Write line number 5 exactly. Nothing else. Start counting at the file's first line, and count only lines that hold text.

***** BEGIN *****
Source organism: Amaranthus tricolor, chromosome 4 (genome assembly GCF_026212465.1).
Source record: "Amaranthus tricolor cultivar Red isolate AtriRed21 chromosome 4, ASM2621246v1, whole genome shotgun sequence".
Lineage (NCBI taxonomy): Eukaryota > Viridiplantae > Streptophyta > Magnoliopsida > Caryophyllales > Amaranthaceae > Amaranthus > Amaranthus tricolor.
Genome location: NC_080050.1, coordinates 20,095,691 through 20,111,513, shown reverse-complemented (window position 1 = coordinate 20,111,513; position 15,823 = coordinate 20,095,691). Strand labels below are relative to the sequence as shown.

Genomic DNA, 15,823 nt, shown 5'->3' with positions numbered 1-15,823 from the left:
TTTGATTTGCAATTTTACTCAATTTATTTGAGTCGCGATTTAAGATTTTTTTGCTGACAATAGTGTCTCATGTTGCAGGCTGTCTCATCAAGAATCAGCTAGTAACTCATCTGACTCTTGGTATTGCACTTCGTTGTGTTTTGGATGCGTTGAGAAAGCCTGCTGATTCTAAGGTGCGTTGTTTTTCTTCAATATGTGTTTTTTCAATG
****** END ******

Genomic DNA, 15,823 nt, shown 5'->3' with positions numbered 1-15,823 from the left: